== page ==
A home design/DIY blog was writing about the decision to paint or not to paint a brick house. Seeing as I’m currently studying architectural conservation in school and we thoroughly discussed bricks, their function, moisture levels, and the consequences of poor alterations, I suddenly had this terrible image of some paint-happy-home-owner slapping paint on a beautiful historic house with a load bearing brick wall. Or someone who hated paint deciding to sandblast the entire brick exterior. And I panicked! Of course, I do not know the number of readers who have a historic house, but I figured the odds are pretty good. So I gave into the urge and briefly mentioned how sandblasting or painting may not be a good idea, how the brick functions to let moisture in and out, and I added some links from the National Park Service Preservation Briefs series. Maybe no one read my comment or people thought I was crazy, but at least I felt better about the situation. I didn’t receive any comments directed at mine, so maybe people did think I was crazy. But hopefully some people checked out the NPS. After all, we preservationists all know how bad sandblasting is for buildings. There are very few instances in which is a good idea.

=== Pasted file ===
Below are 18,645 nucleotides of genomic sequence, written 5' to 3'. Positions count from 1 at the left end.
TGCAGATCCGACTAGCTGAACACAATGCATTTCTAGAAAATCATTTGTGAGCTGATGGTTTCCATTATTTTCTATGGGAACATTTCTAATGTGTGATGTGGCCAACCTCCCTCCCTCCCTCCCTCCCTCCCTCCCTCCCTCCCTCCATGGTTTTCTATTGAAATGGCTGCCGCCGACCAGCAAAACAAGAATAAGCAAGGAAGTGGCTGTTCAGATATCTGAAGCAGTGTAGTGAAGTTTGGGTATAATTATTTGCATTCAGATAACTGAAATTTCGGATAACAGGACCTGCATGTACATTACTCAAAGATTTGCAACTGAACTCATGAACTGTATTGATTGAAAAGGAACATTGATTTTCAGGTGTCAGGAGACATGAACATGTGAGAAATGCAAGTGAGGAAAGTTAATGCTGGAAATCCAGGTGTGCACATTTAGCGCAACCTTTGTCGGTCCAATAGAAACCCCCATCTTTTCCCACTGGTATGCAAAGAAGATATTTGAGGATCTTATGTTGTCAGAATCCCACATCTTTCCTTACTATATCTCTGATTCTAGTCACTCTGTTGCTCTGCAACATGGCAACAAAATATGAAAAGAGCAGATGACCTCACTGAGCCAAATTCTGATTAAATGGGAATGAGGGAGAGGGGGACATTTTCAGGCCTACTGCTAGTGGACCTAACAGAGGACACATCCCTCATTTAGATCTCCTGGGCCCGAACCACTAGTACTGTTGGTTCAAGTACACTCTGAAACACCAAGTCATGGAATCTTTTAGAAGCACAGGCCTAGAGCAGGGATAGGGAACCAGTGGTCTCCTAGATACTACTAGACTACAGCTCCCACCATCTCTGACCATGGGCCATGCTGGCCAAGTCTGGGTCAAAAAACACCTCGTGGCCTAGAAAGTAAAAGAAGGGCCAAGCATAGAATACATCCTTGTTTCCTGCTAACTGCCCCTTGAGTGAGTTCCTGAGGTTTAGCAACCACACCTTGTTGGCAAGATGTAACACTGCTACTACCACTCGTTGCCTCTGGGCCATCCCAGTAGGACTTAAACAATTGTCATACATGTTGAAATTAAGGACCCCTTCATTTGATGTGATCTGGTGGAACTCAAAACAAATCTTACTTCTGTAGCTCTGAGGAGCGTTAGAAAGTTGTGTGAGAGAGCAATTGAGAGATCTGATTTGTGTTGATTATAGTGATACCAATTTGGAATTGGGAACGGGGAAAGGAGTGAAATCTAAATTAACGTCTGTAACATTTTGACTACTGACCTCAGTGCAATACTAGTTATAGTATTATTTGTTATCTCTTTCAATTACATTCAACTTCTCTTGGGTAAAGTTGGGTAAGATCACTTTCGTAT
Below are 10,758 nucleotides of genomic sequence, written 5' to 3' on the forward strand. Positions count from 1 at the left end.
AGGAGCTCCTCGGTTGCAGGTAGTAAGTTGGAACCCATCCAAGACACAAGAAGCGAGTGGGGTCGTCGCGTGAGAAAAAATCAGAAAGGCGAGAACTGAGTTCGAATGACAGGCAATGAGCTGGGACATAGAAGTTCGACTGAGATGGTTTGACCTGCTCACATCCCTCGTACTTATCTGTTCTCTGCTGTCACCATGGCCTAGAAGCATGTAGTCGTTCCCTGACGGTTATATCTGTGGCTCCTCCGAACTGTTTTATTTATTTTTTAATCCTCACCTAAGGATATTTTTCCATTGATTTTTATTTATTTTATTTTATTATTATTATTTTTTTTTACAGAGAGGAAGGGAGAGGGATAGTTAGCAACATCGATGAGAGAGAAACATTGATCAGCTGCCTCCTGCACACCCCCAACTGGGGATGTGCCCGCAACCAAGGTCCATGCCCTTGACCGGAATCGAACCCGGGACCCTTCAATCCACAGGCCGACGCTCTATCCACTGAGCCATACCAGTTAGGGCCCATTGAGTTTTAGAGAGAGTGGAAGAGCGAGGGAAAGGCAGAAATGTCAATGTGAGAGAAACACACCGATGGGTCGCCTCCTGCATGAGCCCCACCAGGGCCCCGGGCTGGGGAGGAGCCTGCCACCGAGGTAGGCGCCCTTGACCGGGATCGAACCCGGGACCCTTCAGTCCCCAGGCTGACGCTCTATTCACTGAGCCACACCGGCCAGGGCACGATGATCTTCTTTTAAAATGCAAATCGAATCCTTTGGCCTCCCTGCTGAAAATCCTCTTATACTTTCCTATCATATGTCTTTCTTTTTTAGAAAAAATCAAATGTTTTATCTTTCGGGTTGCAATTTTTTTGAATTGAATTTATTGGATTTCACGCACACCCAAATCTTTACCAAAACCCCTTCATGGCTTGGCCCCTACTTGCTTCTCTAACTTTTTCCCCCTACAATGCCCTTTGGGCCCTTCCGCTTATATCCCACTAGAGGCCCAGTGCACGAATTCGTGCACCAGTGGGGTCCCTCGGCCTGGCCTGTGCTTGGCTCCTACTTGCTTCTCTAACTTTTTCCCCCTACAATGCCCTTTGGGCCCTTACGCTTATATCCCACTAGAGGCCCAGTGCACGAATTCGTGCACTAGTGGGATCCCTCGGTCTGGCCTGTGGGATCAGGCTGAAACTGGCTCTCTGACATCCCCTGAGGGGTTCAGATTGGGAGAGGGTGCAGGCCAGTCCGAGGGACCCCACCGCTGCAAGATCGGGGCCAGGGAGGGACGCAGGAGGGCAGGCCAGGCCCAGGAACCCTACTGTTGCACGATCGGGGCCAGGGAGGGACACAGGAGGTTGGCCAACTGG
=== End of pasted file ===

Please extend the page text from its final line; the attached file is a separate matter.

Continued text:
Fellow preservationists, how often do you find yourself inserting your historic preservation ethics into general conversation? I mean, when you are outside of your work circle or your circle of like-minded thinkers? Not everyone you know will be willing talk about the relationships between quality of life + historic buildings + local buildings + zoning laws all at once or as often as you’d like. Or what about your friends and neighbors who own a historic (or old) home and are voluntarily sharing their “renovation” plans with you? What if the ideas are atrocious in the sense that they go against all preservation ethics? Are you morally/ethically required to teach preservation whenever possible? Have there been times when you wish you said something or wish you hadn’t said anything?

I’ve pondered this question here and there. Probably, the socially acceptable thing to do is to casually bring up historic preservation whenever it seems appropriate. Obviously, jamming ideas down someone’s throat will not help your case.  But, if we do not take a risk once in a while and introduce preservation and its resources to new people, then our uphill climb will be even steeper and farther. Would I have brought up paint + sandblasting in a conversation rather than on the internet? Well, probably.  With my family and friends? Most definitely. My family is used to me inserting preservation related discussion into everything.  Then again, sometimes it’s harder to teach family than it is to teach strangers. No matter with whom, it is a delicate balance of introducing preservation and not appearing too-high-on-your-horse, so to speak. (Or maybe too-high-on-your-house? haha.) So, what do you do? How often do you talk preservation outside of your preservation circle? What tricks of the trade work best for you? Are you more likely to discuss the economic benefits of preservation or architectural conservation?